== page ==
I figured I'd set her mind at rest and that from that point onward, it would be smooth sailing. Wrong. A few days later, a message popped up, a few seconds passed, then she asked if I was mad at her. I stopped what I was doing and once again explained that if I didn't respond right away, it wasn't because I was mad but because I was busy. At this point, I suspected this person wanted instant responses and felt put out when she didn't get them.

The You're Too Busy Card

The next card she played was the busy card. She texted, I didn't respond, and another message popped up: "Well, I guess you're just too busy to talk to me even for just a few seconds." I messaged back and stated that I was busy. I was working, in fact, and right in the middle of something. She responded sarcastically, "Yes, some people work ALL the time."

A couple of days later, she tried a variation on this theme. "It's obvious some people just aren't that important to you and you figure you can just ignore them."

I found this behavior extremely odd because when I wasn't busy, I had sent her a couple of messages.

The Self-Pity Card

The last message I received from her went something like this: "I won't bother you anymore. I know when I'm not wanted."

After reading her last message, I replied that I had already explained matters to her and wasn't wasting anymore time on this. And I blocked her. Not my circus, not my monkeys, not my problem.

If something similar has happened to you, you may have found yourself shaking your head at grownups who act like petulant, demanding children.

Scenario #3

The Facebook stranger.

I'll Contact You Out of Blue and Try to Rain on Your Parade

This person seems to have nothing better to do than expend energy trying to pick apart any statement you make.
This person seems to have nothing better to do than expend energy trying to pick apart any statement you make.

The Dismiss-What-You-Say Underminer

I was recently contacted by a fellow who appeared quite benign and who asked me lots of questions about my intuitive abilities.

My spidey senses went up. He seemed too conversational somehow and was obviously trying to draw me out. I wondered what he was up to, so I decided to watch and wait, suspecting he would reveal himself.

As we messaged, I noticed he downplayed anything I said and dismissed it as being unscientific and as having no relevance. I found myself thinking, uh-huh one of those... I could see he was trying to maneuver me into defending my statements.

Instead, I told him I had no need to defend myself or how I did things, that I was quite comfortable with myself. And to each his own. I suggested that since he questioned what I had told him, perhaps he might like to explain how I did what I did. He seemed at a loss and I suspect he was surprised that I had turned the tables on him.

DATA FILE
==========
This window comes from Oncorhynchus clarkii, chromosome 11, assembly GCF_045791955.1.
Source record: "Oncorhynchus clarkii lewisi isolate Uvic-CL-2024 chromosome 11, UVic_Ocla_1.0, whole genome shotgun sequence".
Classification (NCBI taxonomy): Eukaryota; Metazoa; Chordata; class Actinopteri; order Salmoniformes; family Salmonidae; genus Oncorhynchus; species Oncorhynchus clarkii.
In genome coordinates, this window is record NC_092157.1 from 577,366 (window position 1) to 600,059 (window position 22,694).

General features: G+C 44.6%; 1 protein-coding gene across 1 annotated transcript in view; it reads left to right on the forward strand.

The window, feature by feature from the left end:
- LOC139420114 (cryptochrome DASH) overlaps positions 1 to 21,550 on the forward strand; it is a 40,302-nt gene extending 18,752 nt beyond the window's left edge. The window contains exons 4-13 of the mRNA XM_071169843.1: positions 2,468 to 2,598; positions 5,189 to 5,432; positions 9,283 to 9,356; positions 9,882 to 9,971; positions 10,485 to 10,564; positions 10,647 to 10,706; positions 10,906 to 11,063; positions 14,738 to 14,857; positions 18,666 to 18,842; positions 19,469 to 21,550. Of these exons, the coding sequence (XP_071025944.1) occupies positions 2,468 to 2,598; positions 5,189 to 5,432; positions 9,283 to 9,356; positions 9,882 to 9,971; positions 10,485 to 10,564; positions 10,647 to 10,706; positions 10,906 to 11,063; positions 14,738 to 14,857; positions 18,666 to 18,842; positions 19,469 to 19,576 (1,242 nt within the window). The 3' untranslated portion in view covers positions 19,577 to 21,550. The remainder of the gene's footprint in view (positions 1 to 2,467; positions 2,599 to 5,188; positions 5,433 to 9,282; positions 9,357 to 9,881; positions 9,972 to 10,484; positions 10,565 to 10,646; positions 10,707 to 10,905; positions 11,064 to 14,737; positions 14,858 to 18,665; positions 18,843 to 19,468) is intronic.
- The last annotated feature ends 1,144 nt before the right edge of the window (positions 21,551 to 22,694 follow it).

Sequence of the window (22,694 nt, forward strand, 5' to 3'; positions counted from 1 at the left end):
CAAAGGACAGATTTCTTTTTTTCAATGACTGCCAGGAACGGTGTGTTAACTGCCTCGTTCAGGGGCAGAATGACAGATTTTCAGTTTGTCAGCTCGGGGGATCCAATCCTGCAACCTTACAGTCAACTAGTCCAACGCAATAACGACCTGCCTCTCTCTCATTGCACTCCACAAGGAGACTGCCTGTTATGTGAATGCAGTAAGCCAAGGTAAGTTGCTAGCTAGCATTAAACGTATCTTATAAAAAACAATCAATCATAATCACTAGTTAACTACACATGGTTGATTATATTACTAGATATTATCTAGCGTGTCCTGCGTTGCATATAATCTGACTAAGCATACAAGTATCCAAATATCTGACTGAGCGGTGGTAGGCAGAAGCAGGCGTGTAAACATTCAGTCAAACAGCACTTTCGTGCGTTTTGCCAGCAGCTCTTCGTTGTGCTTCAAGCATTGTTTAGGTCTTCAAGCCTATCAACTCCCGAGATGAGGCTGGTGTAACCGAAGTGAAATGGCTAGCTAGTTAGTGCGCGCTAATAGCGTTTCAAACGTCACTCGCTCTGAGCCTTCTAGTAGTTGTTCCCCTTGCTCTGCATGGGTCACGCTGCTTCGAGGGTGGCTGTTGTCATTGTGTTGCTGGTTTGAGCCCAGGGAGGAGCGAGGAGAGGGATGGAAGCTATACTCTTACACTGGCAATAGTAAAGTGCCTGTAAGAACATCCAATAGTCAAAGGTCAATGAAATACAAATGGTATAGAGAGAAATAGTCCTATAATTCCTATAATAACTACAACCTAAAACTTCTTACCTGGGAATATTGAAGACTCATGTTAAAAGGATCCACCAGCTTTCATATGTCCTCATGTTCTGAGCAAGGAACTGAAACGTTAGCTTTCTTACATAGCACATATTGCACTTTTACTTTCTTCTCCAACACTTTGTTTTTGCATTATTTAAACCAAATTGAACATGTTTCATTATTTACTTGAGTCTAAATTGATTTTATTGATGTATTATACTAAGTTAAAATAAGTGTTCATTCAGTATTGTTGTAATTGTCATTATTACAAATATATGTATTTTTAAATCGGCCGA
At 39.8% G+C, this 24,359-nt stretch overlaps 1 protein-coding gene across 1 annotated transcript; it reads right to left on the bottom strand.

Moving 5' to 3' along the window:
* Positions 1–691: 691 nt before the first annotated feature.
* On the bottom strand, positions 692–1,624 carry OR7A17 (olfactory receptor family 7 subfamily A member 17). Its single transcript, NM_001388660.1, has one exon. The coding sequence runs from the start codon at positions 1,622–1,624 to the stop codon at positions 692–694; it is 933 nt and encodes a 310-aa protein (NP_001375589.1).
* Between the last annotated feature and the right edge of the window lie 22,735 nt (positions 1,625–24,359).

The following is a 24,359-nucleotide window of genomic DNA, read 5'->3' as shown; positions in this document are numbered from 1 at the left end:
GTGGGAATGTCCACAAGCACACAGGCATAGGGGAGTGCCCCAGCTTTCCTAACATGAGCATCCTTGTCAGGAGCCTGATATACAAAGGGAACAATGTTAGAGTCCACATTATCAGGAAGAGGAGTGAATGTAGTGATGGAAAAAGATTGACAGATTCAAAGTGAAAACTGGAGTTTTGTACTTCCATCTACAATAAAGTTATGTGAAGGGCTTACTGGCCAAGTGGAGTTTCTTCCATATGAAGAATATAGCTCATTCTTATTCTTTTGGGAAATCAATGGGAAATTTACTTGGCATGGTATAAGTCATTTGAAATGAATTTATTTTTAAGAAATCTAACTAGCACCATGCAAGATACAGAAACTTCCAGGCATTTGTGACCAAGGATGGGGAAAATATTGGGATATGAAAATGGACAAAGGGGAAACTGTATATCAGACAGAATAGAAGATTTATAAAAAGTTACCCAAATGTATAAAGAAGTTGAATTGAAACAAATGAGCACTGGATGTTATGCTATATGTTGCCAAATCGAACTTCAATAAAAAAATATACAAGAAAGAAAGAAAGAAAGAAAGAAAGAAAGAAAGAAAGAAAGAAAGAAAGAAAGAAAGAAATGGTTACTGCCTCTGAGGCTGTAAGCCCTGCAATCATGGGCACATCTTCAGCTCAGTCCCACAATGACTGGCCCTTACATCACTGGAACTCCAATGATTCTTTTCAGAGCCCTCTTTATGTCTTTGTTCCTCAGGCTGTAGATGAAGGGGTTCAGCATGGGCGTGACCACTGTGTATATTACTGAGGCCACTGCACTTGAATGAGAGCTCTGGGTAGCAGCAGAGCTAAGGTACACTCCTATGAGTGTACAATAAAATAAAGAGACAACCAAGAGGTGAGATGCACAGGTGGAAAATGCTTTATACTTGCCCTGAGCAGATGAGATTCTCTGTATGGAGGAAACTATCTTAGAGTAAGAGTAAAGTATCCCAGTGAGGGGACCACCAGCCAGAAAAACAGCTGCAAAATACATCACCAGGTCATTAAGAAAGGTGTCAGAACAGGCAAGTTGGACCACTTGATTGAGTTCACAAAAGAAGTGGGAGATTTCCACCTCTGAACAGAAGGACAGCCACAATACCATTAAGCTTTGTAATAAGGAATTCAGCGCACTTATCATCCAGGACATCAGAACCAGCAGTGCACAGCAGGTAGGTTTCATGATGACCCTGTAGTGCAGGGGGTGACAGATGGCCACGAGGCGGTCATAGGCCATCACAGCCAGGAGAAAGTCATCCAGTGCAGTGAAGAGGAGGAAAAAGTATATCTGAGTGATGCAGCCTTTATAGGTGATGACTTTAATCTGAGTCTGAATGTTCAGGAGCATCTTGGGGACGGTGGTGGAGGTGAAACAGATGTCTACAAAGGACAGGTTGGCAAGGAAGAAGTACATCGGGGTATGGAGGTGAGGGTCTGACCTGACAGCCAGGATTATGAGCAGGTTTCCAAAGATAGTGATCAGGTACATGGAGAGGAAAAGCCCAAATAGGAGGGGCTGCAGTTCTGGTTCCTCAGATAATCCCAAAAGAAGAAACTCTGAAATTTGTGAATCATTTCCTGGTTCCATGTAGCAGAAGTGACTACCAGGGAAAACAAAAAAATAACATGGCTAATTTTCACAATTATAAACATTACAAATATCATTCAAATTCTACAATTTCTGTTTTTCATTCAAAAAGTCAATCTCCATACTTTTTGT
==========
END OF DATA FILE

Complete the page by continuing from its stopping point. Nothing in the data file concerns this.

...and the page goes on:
Of course, he wouldn't let it drop, so he asked me to send him an article.

I did and his mask completely slipped. He immediately dismissed my information as "no kind of proof," (I hadn't sent it as proof) that he knew all about people like me. He went so far as to call me a charlatan and even threatened to come to my area and discredit me.

Wow! I marveled at his need to demolish others' statements and the lengths he was prepared to go to play his twisted game. I immediately blocked him.

Not Your Circus, Not Your Monkeys

Don't allow an underminer to vent their anger on you.
Don't allow an underminer to vent their anger on you.

Saying Good-Bye to Underminers

You don't have to put up with undermining or allow it to continue. It is not your job to tolerate insults from an underminer, it is your job to protect yourself from toxic people.

An Underminer May Use Facebook to Their Advantage but You Can Use It to Your Advantage by Unfriending or Blocking These Virtual Saboteurs

No matter what form it takes, Facebook undermining usually plays out in a pattern of repeated attempts to make you question yourself, feel bad about your choices, or diminish you in some fashion. Of course, it's a given that you'll want to make sure that this is what is actually occurring. Any person can have an off day or make a remark without thinking and we don't want to be overly sensitive or too easily offended; however, if you find that someone persists in trying to make you feel bad, it's up to you to put a stop to it. You don't have to allow this twisted game to continue.

Have you experienced undermining at Facebook?

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© 2017 Athlyn Green